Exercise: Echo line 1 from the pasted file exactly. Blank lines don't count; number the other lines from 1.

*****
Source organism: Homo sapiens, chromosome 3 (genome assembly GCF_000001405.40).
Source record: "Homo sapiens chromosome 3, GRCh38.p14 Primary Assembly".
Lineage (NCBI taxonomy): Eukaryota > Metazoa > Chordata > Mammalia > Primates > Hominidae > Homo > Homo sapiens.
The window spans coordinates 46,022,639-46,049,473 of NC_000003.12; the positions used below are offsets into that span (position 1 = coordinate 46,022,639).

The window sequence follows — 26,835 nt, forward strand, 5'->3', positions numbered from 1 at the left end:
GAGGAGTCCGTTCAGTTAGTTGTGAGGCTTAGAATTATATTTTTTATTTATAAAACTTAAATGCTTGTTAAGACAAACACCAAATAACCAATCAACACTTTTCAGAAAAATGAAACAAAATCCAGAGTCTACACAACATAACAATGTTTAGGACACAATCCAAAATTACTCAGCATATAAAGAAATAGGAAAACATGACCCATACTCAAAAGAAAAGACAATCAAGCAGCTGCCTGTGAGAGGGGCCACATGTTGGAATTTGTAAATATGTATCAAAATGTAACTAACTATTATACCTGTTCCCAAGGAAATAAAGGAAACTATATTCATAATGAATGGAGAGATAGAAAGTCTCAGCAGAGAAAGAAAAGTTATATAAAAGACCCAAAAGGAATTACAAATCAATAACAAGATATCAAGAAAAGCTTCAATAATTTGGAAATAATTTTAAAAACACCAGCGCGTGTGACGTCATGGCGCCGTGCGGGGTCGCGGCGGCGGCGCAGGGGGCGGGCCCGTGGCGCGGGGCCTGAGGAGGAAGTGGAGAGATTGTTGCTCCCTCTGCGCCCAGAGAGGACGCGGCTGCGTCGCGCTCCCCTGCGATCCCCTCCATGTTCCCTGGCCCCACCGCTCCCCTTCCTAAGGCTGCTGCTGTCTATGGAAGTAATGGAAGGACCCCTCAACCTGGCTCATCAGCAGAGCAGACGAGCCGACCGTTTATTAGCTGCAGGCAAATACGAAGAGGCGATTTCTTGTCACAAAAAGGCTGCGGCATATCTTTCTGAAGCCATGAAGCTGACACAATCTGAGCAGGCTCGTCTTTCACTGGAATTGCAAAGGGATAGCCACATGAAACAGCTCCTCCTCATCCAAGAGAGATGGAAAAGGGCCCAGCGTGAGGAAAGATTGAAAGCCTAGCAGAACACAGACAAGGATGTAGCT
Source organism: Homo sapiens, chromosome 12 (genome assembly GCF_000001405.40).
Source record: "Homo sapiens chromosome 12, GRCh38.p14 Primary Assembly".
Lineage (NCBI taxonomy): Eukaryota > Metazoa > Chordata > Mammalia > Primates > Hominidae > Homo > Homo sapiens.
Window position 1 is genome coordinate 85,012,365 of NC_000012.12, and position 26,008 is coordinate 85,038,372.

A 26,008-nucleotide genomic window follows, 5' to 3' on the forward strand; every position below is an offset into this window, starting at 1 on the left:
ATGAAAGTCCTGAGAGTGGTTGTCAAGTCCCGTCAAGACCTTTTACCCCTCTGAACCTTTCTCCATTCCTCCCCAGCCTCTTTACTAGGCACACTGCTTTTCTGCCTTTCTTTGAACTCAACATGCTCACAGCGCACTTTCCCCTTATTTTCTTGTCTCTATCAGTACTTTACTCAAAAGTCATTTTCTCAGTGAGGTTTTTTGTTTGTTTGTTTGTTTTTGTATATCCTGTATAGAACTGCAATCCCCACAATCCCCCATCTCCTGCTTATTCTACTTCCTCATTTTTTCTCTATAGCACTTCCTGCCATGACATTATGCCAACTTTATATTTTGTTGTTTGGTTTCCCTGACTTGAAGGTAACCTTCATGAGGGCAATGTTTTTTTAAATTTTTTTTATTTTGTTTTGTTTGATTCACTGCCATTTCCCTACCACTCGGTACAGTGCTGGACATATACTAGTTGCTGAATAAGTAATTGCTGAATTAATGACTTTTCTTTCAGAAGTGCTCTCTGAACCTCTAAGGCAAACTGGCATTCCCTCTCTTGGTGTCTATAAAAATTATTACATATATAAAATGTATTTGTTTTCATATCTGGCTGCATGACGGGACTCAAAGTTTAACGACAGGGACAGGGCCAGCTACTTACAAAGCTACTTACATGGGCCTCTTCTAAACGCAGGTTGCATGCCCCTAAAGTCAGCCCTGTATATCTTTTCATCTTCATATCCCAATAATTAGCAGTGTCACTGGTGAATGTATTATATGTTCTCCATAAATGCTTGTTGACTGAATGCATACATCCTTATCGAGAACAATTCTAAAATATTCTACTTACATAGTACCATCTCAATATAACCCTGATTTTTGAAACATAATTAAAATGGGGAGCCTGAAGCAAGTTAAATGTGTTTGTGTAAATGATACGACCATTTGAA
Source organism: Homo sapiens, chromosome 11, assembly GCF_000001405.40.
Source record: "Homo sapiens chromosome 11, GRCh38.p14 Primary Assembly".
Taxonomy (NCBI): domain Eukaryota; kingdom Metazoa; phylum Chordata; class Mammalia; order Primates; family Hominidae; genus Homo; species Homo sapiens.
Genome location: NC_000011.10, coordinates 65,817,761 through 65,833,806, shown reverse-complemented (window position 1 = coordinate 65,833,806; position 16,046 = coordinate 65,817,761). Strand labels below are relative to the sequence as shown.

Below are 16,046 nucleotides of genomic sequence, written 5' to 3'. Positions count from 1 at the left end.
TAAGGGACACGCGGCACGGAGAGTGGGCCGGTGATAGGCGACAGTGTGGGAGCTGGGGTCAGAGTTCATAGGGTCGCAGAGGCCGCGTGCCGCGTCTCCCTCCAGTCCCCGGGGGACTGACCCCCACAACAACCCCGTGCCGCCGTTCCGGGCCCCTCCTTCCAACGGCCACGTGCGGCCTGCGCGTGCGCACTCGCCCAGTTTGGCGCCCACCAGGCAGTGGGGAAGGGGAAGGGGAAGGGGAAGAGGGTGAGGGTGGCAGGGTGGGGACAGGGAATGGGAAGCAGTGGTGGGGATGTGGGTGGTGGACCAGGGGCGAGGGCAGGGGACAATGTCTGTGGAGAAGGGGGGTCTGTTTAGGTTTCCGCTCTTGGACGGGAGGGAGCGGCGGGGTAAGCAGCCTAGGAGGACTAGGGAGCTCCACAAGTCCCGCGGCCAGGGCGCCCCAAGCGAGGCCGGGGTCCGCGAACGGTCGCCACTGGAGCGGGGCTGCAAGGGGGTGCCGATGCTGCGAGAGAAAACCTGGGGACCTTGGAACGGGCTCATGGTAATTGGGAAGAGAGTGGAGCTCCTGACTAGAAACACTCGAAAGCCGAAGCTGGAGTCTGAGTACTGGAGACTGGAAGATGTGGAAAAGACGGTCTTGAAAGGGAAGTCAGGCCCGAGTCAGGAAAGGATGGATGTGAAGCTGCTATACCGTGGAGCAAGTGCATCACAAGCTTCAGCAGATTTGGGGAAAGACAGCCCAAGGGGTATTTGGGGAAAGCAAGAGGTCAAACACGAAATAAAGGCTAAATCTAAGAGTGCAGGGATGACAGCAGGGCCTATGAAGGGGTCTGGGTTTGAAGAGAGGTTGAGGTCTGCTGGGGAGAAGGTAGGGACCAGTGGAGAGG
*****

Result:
Source organism: Homo sapiens, chromosome 3 (genome assembly GCF_000001405.40).